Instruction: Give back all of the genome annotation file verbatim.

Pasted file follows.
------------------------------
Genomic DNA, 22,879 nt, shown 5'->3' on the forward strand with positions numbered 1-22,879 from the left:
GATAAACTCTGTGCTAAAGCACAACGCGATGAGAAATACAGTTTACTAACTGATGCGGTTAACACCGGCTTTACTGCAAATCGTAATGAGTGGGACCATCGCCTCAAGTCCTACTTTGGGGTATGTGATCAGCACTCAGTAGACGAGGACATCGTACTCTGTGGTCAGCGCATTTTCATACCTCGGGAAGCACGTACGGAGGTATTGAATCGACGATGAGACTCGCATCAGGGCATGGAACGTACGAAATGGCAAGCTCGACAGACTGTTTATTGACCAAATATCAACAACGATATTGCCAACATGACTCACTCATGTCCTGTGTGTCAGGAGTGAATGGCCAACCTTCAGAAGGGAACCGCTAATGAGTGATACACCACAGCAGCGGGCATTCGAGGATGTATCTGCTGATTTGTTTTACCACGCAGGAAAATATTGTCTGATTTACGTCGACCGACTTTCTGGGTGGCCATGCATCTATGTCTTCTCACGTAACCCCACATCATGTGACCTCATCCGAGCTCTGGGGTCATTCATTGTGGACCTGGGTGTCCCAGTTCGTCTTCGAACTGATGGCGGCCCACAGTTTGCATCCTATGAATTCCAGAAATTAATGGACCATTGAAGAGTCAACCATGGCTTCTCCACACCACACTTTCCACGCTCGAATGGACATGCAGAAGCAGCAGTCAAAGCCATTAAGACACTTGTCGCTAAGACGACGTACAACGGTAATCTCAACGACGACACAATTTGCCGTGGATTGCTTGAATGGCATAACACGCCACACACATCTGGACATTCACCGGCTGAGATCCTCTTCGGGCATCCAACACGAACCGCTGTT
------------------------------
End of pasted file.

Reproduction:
Genomic DNA, 22,879 nt, shown 5'->3' on the forward strand with positions numbered 1-22,879 from the left:
GATAAACTCTGTGCTAAAGCACAACGCGATGAGAAATACAGTTTACTAACTGATGCGGTTAACACCGGCTTTACTGCAAATCGTAATGAGTGGGACCATCGCCTCAAGTCCTACTTTGGGGTATGTGATCAGCACTCAGTAGACGAGGACATCGTACTCTGTGGTCAGCGCATTTTCATACCTCGGGAAGCACGTACGGAGGTATTGAATCGACGATGAGACTCGCATCAGGGCATGGAACGTACGAAATGGCAAGCTCGACAGACTGTTTATTGACCAAATATCAACAACGATATTGCCAACATGACTCACTCATGTCCTGTGTGTCAGGAGTGAATGGCCAACCTTCAGAAGGGAACCGCTAATGAGTGATACACCACAGCAGCGGGCATTCGAGGATGTATCTGCTGATTTGTTTTACCACGCAGGAAAATATTGTCTGATTTACGTCGACCGACTTTCTGGGTGGCCATGCATCTATGTCTTCTCACGTAACCCCACATCATGTGACCTCATCCGAGCTCTGGGGTCATTCATTGTGGACCTGGGTGTCCCAGTTCGTCTTCGAACTGATGGCGGCCCACAGTTTGCATCCTATGAATTCCAGAAATTAATGGACCATTGAAGAGTCAACCATGGCTTCTCCACACCACACTTTCCACGCTCGAATGGACATGCAGAAGCAGCAGTCAAAGCCATTAAGACACTTGTCGCTAAGACGACGTACAACGGTAATCTCAACGACGACACAATTTGCCGTGGATTGCTTGAATGGCATAACACGCCACACACATCTGGACATTCACCGGCTGAGATCCTCTTCGGGCATCCAACACGAACCGCTGTT